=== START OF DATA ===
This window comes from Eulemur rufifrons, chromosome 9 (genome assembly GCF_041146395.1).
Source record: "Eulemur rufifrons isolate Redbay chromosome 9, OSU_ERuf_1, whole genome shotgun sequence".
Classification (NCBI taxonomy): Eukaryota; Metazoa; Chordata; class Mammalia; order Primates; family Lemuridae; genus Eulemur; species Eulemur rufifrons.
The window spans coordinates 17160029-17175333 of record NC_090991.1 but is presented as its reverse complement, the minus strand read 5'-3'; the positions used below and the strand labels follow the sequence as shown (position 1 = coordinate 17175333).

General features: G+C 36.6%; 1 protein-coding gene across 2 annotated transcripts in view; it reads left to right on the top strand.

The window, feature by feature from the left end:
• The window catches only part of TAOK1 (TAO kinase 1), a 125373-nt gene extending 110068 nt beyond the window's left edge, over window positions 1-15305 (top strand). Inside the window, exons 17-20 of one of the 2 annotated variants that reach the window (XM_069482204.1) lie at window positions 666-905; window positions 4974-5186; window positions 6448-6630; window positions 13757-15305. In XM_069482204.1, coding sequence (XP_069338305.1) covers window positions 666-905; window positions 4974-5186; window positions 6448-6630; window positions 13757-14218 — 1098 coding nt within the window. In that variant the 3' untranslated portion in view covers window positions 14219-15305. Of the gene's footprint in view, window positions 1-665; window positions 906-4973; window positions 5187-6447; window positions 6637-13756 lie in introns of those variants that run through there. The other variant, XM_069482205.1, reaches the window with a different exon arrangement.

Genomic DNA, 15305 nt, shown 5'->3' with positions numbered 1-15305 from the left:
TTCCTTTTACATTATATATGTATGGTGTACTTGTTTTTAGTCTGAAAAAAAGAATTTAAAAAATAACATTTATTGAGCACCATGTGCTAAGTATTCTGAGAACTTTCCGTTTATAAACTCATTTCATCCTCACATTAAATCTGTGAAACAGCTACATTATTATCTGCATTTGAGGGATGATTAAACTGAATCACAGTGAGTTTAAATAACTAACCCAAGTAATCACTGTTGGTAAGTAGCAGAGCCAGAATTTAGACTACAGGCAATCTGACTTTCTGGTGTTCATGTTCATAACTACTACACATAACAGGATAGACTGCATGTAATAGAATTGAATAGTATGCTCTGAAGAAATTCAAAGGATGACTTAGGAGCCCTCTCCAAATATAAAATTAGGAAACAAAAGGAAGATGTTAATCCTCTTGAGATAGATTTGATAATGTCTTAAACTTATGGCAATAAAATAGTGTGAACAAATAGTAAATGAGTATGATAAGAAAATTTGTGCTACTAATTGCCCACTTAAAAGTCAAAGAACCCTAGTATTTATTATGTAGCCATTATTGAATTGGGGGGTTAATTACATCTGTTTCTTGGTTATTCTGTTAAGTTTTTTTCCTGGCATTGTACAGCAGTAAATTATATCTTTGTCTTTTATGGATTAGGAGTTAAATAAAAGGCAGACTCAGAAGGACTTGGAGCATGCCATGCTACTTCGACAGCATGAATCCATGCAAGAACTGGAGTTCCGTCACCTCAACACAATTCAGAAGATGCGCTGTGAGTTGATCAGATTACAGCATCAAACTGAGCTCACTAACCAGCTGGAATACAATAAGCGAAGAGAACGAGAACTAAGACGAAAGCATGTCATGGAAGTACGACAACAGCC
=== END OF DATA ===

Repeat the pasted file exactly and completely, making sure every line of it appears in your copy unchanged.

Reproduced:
This window comes from Eulemur rufifrons, chromosome 9 (genome assembly GCF_041146395.1).
Source record: "Eulemur rufifrons isolate Redbay chromosome 9, OSU_ERuf_1, whole genome shotgun sequence".
Classification (NCBI taxonomy): Eukaryota; Metazoa; Chordata; class Mammalia; order Primates; family Lemuridae; genus Eulemur; species Eulemur rufifrons.
The window spans coordinates 17160029-17175333 of record NC_090991.1 but is presented as its reverse complement, the minus strand read 5'-3'; the positions used below and the strand labels follow the sequence as shown (position 1 = coordinate 17175333).

General features: G+C 36.6%; 1 protein-coding gene across 2 annotated transcripts in view; it reads left to right on the top strand.

The window, feature by feature from the left end:
• The window catches only part of TAOK1 (TAO kinase 1), a 125373-nt gene extending 110068 nt beyond the window's left edge, over window positions 1-15305 (top strand). Inside the window, exons 17-20 of one of the 2 annotated variants that reach the window (XM_069482204.1) lie at window positions 666-905; window positions 4974-5186; window positions 6448-6630; window positions 13757-15305. In XM_069482204.1, coding sequence (XP_069338305.1) covers window positions 666-905; window positions 4974-5186; window positions 6448-6630; window positions 13757-14218 — 1098 coding nt within the window. In that variant the 3' untranslated portion in view covers window positions 14219-15305. Of the gene's footprint in view, window positions 1-665; window positions 906-4973; window positions 5187-6447; window positions 6637-13756 lie in introns of those variants that run through there. The other variant, XM_069482205.1, reaches the window with a different exon arrangement.

Genomic DNA, 15305 nt, shown 5'->3' with positions numbered 1-15305 from the left:
TTCCTTTTACATTATATATGTATGGTGTACTTGTTTTTAGTCTGAAAAAAAGAATTTAAAAAATAACATTTATTGAGCACCATGTGCTAAGTATTCTGAGAACTTTCCGTTTATAAACTCATTTCATCCTCACATTAAATCTGTGAAACAGCTACATTATTATCTGCATTTGAGGGATGATTAAACTGAATCACAGTGAGTTTAAATAACTAACCCAAGTAATCACTGTTGGTAAGTAGCAGAGCCAGAATTTAGACTACAGGCAATCTGACTTTCTGGTGTTCATGTTCATAACTACTACACATAACAGGATAGACTGCATGTAATAGAATTGAATAGTATGCTCTGAAGAAATTCAAAGGATGACTTAGGAGCCCTCTCCAAATATAAAATTAGGAAACAAAAGGAAGATGTTAATCCTCTTGAGATAGATTTGATAATGTCTTAAACTTATGGCAATAAAATAGTGTGAACAAATAGTAAATGAGTATGATAAGAAAATTTGTGCTACTAATTGCCCACTTAAAAGTCAAAGAACCCTAGTATTTATTATGTAGCCATTATTGAATTGGGGGGTTAATTACATCTGTTTCTTGGTTATTCTGTTAAGTTTTTTTCCTGGCATTGTACAGCAGTAAATTATATCTTTGTCTTTTATGGATTAGGAGTTAAATAAAAGGCAGACTCAGAAGGACTTGGAGCATGCCATGCTACTTCGACAGCATGAATCCATGCAAGAACTGGAGTTCCGTCACCTCAACACAATTCAGAAGATGCGCTGTGAGTTGATCAGATTACAGCATCAAACTGAGCTCACTAACCAGCTGGAATACAATAAGCGAAGAGAACGAGAACTAAGACGAAAGCATGTCATGGAAGTACGACAACAGCC